Whilst ‘user needs’ is a term used in government more and more frequently, for some the concept remains shrouded in mystery; a way of concealing some kind of dark art perhaps.
But this feeling isn’t unique to government. When I worked at LinkedIn, I rolled out the European pilot for what is now known as the ‘voice of the customer’ programme. Although at a company-wide level, user research had always been core, it was new to the area of the business in which I worked. As a result, a fair amount of stakeholder engagement was needed prior to getting it off the ground and embedded into our way of working.
The LinkedIn programme was complex to kick off and commit to, but the premise, when stripped back, was actually pretty simple. Like the idea of user needs more generally, it went something like this:
- Talk to your users about how they’re currently solving the problem and understand what they need
- Make or adapt products or services to meet that need
- See the usage of your products or services increase
It’s with good reason then that ‘user first’ is the founding principle of the government’s digital by default service standard.
We recently invited Leisa Reichelt along to our ALB digital leaders meeting to find out more about their user first approach in practice.
Leisa explained that they use a four-step process to identify the needs users have for a particular service. Below is a brief summary:
Step 1: educated guessing
This is where everyone in the team notes down any user needs they can think of based on their assumptions and past experiences. Volume is key in this initial stage.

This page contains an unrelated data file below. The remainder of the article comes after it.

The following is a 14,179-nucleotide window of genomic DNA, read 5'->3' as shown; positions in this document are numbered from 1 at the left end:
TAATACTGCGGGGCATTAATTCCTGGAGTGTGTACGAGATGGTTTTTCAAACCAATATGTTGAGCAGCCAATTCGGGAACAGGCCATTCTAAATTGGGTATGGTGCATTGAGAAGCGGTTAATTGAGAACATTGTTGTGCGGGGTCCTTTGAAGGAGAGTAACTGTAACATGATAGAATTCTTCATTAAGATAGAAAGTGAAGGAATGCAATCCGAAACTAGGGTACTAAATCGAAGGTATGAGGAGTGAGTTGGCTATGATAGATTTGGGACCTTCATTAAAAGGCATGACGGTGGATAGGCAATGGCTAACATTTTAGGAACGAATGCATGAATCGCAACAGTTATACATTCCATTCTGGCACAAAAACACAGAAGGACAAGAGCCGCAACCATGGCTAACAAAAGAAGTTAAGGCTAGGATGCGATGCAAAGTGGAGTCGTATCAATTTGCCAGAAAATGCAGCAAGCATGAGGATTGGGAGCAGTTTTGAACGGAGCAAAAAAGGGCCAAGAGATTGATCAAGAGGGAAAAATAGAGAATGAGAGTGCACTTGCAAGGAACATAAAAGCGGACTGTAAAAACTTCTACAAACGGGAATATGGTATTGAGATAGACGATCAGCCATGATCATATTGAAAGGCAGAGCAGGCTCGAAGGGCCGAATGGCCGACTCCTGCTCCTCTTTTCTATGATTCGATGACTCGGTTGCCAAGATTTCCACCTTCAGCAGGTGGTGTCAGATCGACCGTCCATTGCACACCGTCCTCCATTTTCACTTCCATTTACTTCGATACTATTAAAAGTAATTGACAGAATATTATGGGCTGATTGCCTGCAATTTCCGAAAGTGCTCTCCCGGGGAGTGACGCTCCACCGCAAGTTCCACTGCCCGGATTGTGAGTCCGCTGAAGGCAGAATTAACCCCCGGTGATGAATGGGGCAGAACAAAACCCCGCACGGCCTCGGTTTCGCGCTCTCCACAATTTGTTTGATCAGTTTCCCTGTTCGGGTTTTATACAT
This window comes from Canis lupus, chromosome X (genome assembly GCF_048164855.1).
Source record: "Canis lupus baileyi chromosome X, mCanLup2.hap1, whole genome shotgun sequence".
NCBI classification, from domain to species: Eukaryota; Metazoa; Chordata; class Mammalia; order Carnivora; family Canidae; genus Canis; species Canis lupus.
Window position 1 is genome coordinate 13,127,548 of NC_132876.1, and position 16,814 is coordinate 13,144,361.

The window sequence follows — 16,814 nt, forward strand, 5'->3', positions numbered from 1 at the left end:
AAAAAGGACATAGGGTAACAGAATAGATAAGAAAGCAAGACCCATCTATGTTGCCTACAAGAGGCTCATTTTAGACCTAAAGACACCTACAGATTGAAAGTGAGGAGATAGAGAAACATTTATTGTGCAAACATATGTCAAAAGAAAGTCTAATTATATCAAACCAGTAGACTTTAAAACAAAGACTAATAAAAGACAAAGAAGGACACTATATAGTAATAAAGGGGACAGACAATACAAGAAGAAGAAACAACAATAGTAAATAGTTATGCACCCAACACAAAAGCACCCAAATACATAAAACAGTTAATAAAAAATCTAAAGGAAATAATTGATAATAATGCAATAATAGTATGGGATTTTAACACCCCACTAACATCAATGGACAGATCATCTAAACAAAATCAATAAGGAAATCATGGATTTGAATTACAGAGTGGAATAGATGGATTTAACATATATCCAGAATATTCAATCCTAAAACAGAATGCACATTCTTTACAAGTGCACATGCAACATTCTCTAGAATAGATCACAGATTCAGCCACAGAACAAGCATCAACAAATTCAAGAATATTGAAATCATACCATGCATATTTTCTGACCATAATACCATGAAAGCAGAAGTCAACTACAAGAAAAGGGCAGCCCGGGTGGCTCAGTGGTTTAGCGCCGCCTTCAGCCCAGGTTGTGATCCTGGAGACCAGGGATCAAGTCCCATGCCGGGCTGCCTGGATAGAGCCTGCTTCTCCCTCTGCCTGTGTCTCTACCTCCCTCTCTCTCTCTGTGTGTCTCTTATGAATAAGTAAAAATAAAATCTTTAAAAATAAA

Step 2: apply data
This is where data is applied to see whether there’s evidence to support each of the guesses; user needs aren’t considered ‘real’ unless there’s proof.
Data comes in a variety of flavours; market research, secondary research, web analytics (i.e. if there’s content on your site that people are visiting or if related search terms are being used, it demonstrates that people have a need and are coming to you to try to fulfill it) call centre staff experiences and so on.
The service manual can provide you with a more comprehensive overview of user research techniques.
You may find that there are a number of needs left on the table with no supporting evidence. Whilst this should be seen as positive – the fewer needs you have, the much better the chance of supporting them - if there are unsubstantiated needs which are believed to be genuine, some lightweight research can be carried out.
Step 3: talk to real people
This is where you should get out and talk to the real users who will be accessing your service as data alone can’t always be trusted. Analytics, for example, could demonstrate high engagement with particular content or a service leading you to conclude that all is well. Talking to users though may reveal something entirely contradictory, i.e. that the service is very confusing, hence the time they’re spending having to decipher what they’re seeing.
User stories are the output of your research and should inform your development schedule. You can find out more about how these should be crafted in the service manual.
Step 4 – testing your design
This is where a chunk of development work has been delivered and you test it with real users. This allows you to confirm whether you’ve met their needs or whether some tweaking is still required.
User research isn’t about ticking boxes or jumping through hoops but about ensuring your site or service has the very best chance of success. And, as Leisa said, doing no user research just isn’t pragmatic – you should always do something.
Hopefully this post has pulled back the curtain a little on this 'dark art'. If you have further needs, please flag them and we’ll do our best to meet them.